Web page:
The President’s proposed FY2011 Department of Justice (DOJ) budget asks for $29.2 billion. This is on top of $4 billion provided to DOJ through the American Reinvestment and Recovery Act (ARRA), much of which will continue to fund activities through 2011 and beyond. Although the budget has some specific allocations for juvenile justice that it had removed last year, it still reduces spending on juvenile justice programs, while allocating hundreds of millions to hire or retain police officers through the Byrne Justice Assistance Grants or Community Oriented Policing Services (COPS) and increasing federal prison spending.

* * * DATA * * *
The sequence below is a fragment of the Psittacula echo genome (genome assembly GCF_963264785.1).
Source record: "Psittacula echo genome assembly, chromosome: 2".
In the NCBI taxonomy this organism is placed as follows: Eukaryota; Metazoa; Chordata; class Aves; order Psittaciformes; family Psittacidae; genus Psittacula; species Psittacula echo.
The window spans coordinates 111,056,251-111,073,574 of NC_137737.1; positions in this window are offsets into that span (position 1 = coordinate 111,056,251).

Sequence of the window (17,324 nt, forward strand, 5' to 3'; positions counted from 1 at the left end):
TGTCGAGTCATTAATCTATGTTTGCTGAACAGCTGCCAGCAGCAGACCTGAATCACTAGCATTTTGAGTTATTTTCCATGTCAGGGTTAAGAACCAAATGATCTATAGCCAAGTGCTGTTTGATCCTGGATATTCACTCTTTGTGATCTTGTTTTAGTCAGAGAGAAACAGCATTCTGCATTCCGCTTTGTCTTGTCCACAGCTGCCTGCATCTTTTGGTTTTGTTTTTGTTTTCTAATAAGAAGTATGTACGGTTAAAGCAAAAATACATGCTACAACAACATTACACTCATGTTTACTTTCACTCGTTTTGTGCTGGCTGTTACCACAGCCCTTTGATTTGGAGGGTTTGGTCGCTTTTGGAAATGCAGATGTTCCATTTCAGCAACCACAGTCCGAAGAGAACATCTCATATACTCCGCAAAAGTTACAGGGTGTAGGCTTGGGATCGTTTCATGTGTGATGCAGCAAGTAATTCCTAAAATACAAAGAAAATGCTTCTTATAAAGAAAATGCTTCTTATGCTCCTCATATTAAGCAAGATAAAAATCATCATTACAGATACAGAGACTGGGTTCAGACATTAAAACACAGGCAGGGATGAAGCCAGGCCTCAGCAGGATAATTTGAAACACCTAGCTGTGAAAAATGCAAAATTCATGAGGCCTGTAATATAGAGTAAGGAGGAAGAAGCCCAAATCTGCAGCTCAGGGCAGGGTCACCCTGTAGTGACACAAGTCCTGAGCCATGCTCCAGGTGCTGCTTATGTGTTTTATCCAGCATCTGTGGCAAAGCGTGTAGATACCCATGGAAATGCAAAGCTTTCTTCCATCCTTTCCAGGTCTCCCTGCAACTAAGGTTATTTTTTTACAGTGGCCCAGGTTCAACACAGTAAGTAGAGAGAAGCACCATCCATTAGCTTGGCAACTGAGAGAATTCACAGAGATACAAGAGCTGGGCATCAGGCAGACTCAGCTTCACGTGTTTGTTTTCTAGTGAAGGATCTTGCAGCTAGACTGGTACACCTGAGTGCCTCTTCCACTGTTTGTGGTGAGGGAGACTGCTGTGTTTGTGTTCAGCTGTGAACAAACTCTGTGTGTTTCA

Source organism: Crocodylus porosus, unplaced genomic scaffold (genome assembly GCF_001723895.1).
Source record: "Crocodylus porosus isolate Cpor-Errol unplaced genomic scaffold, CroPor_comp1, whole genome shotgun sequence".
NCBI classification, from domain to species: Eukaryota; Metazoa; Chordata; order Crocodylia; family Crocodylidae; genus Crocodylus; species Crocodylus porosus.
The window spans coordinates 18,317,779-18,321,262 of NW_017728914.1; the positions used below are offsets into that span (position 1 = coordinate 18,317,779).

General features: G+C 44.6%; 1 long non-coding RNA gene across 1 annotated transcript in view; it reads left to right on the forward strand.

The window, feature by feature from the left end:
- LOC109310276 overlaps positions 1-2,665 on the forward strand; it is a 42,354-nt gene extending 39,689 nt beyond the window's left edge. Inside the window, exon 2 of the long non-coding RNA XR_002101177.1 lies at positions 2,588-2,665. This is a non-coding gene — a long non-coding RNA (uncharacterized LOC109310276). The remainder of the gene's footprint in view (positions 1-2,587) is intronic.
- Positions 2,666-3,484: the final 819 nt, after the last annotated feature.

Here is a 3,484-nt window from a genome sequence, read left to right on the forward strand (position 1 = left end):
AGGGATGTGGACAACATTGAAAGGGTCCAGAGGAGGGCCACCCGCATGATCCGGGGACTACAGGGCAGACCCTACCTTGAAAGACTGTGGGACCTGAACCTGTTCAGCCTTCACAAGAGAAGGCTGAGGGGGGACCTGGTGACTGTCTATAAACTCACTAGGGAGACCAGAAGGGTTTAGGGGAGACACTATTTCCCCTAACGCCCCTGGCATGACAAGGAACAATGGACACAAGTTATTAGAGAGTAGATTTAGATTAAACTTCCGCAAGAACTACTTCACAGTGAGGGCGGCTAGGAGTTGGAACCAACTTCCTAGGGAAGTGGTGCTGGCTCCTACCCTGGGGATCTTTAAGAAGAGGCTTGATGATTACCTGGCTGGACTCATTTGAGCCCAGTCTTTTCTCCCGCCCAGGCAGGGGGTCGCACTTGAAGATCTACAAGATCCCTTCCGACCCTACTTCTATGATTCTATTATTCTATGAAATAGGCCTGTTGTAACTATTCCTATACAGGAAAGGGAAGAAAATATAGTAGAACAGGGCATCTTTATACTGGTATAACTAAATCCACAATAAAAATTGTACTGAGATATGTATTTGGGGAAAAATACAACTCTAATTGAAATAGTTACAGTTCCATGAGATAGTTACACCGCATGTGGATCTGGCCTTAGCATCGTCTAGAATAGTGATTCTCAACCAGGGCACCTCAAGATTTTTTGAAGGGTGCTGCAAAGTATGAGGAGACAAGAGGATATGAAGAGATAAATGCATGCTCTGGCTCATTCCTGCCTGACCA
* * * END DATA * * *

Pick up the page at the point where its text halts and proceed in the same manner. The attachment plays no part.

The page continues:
This continued funding pattern will likely result in increased costs to states for incarceration that will outweigh the increased revenue for law enforcement, with marginal public safety benefits. While “re-entry” programs such as the Second Chance Act will help reduce recidivism, too little funding is targeted towards “no-entry” programs that keep people from ending up in the criminal justice system in the first place. As states struggle with tough economic times and burgeoning prison populations, research shows that the most cost-effective ways to increase public safety, reduce prison populations, and save money are to invest in community-based programs and policies that positively impact youth and more substance use and mental health treatment services in the community.